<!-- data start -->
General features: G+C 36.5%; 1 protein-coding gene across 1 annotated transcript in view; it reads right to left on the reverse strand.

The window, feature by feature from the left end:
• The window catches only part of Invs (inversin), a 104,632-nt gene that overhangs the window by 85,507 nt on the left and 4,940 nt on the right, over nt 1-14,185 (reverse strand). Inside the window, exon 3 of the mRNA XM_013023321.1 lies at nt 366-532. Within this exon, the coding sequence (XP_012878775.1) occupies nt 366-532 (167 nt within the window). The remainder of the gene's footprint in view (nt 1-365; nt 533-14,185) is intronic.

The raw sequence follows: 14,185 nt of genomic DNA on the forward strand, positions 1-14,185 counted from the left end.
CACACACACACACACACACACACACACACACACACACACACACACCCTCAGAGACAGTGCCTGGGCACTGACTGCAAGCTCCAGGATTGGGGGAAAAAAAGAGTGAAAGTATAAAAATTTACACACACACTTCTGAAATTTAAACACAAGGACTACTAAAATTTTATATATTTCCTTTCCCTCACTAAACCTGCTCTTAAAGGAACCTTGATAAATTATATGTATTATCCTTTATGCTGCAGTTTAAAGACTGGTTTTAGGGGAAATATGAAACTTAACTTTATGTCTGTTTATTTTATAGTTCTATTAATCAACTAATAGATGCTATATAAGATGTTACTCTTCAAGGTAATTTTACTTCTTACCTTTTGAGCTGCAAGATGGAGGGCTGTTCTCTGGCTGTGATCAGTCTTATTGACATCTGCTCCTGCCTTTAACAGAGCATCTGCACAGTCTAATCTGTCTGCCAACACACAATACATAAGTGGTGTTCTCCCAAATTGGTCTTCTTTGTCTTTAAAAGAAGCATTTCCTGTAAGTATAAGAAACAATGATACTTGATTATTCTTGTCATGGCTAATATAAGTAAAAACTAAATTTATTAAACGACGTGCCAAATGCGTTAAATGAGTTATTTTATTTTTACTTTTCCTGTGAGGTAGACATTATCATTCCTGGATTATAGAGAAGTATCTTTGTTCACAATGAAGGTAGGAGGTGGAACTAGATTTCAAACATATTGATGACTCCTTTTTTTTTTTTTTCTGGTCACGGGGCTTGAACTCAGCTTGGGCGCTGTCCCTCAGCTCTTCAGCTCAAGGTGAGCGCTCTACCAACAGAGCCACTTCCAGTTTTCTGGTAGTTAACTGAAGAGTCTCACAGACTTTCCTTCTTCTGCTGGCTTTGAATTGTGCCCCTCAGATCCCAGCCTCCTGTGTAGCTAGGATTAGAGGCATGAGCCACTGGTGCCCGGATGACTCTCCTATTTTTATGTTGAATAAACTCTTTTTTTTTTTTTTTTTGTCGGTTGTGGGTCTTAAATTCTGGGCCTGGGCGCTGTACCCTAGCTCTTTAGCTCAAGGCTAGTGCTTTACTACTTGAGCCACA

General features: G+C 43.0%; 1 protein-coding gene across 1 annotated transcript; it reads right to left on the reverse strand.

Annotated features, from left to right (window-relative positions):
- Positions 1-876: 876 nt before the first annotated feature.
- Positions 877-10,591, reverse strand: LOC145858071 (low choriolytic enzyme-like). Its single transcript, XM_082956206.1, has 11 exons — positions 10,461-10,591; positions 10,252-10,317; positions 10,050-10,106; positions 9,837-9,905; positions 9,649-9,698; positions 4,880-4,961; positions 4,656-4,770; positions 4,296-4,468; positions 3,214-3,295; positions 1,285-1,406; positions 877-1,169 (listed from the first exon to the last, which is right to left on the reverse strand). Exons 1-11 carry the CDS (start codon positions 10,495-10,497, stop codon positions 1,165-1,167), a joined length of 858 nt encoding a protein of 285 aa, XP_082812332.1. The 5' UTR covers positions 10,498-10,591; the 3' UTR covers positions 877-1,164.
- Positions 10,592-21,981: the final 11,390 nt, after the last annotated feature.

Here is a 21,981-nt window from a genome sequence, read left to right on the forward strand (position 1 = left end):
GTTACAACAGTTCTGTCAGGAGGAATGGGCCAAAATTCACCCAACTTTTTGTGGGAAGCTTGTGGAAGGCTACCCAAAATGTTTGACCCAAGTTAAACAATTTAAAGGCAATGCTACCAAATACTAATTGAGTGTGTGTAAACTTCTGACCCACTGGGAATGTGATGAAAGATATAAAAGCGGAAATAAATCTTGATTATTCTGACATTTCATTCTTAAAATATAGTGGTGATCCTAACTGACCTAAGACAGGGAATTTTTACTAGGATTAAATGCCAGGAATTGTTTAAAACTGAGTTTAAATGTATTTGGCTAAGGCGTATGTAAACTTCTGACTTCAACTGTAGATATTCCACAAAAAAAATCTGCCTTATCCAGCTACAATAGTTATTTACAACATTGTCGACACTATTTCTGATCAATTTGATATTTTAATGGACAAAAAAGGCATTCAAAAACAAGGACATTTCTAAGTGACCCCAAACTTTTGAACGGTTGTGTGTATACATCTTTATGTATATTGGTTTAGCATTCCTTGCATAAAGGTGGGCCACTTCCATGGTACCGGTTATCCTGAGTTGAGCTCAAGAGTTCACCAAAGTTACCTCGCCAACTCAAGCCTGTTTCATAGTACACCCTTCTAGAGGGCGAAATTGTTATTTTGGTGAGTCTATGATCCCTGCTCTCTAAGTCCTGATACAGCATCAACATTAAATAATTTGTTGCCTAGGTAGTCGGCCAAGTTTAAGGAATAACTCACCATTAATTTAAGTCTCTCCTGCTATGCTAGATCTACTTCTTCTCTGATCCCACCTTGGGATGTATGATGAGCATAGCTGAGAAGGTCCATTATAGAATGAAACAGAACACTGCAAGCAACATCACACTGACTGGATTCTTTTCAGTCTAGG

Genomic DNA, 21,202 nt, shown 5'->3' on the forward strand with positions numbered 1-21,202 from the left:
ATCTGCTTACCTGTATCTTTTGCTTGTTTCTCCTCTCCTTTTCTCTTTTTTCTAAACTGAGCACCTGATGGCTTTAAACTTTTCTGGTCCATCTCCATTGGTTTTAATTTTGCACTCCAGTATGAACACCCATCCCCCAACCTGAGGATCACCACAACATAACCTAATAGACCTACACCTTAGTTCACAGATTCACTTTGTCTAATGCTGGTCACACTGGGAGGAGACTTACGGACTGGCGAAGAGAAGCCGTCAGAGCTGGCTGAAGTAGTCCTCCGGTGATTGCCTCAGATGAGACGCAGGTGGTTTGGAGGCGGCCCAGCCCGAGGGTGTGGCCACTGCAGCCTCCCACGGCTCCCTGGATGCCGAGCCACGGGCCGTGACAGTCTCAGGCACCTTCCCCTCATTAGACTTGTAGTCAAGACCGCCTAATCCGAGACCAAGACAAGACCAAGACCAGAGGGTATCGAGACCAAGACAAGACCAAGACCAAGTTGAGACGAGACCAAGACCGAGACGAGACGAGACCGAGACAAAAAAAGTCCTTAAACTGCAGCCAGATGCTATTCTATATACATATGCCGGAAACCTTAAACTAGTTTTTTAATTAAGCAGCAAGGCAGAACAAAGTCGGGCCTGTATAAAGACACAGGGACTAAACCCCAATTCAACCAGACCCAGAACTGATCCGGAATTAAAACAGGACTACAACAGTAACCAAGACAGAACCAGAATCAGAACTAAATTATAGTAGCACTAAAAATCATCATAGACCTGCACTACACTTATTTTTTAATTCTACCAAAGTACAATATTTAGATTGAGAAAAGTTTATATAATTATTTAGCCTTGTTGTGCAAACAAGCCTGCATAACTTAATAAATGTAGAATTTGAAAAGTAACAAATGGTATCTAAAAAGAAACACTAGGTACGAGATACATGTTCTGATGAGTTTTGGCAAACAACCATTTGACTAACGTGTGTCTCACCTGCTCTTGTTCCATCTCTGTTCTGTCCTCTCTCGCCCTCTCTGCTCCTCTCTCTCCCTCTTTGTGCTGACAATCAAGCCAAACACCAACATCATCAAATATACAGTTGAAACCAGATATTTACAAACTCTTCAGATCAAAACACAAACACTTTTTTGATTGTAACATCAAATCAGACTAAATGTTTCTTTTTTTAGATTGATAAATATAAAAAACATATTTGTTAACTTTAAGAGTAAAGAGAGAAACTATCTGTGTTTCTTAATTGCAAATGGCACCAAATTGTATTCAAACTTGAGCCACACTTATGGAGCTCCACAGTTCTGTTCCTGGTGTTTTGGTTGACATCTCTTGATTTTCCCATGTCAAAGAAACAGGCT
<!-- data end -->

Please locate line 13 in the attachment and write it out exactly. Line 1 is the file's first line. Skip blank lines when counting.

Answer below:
Genomic DNA, 21,202 nt, shown 5'->3' on the forward strand with positions numbered 1-21,202 from the left: